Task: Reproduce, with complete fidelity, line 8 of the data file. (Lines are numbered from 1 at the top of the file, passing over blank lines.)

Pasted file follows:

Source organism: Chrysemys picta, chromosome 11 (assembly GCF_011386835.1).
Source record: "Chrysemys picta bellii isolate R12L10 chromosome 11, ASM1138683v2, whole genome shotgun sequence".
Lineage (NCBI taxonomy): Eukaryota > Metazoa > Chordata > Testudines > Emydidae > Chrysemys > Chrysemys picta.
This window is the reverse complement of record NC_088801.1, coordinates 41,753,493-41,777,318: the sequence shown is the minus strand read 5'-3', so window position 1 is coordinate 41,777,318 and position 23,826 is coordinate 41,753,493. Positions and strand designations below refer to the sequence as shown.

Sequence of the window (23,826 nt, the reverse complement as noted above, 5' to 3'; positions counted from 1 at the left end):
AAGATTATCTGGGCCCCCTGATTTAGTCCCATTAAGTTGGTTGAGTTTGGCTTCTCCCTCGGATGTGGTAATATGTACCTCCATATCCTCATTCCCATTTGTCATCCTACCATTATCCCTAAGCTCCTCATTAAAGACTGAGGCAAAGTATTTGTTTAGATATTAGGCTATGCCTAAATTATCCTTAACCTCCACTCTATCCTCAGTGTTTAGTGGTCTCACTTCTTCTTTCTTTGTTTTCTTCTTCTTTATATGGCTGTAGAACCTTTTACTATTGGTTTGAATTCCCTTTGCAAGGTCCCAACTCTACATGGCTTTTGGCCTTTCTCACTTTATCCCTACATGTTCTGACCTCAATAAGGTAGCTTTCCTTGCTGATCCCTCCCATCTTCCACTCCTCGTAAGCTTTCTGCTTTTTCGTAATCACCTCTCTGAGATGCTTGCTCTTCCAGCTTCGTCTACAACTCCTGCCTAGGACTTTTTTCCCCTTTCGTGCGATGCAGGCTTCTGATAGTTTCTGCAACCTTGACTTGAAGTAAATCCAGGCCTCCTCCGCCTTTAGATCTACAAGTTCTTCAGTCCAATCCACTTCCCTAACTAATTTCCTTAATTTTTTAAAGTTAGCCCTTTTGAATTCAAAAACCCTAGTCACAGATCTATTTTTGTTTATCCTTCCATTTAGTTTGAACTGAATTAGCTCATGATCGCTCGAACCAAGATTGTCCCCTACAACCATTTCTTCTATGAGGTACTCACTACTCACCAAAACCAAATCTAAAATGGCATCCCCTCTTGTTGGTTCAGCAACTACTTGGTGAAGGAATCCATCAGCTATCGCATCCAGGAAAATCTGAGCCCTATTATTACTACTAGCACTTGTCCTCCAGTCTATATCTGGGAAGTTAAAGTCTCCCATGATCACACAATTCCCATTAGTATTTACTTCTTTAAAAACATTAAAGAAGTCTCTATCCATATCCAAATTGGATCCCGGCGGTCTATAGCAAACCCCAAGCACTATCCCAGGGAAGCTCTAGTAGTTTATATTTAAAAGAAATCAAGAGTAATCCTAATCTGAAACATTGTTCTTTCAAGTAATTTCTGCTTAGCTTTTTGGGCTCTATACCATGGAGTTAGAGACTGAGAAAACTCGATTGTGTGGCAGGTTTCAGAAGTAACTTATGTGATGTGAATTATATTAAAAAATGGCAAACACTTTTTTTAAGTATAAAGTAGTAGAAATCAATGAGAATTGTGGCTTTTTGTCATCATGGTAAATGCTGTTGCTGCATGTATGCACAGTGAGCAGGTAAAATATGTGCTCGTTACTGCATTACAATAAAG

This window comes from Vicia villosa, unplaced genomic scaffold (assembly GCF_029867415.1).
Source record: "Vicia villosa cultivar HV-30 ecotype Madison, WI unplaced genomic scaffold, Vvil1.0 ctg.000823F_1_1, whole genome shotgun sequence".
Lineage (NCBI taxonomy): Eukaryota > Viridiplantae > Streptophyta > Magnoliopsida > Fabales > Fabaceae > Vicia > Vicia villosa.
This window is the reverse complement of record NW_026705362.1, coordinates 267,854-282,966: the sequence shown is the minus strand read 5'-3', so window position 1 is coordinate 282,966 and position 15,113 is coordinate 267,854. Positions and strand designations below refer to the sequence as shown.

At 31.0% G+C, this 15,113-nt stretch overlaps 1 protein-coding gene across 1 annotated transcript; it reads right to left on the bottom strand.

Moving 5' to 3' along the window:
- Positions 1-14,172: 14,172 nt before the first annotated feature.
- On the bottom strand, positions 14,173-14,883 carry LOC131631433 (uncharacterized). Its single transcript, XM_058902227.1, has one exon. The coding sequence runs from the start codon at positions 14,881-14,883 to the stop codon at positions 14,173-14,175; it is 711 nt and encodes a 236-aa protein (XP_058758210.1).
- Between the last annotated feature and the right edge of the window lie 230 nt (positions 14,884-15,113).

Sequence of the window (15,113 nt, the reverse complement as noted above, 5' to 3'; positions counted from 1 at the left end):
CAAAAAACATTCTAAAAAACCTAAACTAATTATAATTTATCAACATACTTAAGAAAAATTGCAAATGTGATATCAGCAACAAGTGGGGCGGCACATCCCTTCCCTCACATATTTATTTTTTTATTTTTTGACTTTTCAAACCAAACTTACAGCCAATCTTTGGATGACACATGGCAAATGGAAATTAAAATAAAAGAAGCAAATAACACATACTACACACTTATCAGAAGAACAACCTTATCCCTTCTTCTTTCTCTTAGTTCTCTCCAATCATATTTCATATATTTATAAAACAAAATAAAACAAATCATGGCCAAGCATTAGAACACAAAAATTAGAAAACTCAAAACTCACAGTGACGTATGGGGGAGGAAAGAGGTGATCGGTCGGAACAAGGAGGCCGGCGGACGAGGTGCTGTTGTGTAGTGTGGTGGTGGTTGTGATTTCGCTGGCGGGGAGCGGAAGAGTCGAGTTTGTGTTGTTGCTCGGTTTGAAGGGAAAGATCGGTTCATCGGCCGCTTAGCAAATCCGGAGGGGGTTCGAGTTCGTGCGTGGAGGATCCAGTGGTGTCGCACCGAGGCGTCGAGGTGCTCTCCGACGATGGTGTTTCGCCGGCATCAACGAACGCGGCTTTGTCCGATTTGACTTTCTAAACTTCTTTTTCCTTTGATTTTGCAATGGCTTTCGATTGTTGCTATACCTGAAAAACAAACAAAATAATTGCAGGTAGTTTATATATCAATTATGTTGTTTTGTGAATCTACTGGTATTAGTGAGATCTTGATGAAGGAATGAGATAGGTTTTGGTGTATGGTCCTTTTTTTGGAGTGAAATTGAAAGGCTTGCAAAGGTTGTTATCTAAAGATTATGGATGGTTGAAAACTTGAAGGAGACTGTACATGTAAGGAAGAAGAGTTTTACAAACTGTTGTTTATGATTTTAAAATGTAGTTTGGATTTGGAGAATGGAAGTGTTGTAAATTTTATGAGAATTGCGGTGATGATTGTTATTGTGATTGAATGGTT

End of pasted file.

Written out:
Source record: "Vicia villosa cultivar HV-30 ecotype Madison, WI unplaced genomic scaffold, Vvil1.0 ctg.000823F_1_1, whole genome shotgun sequence".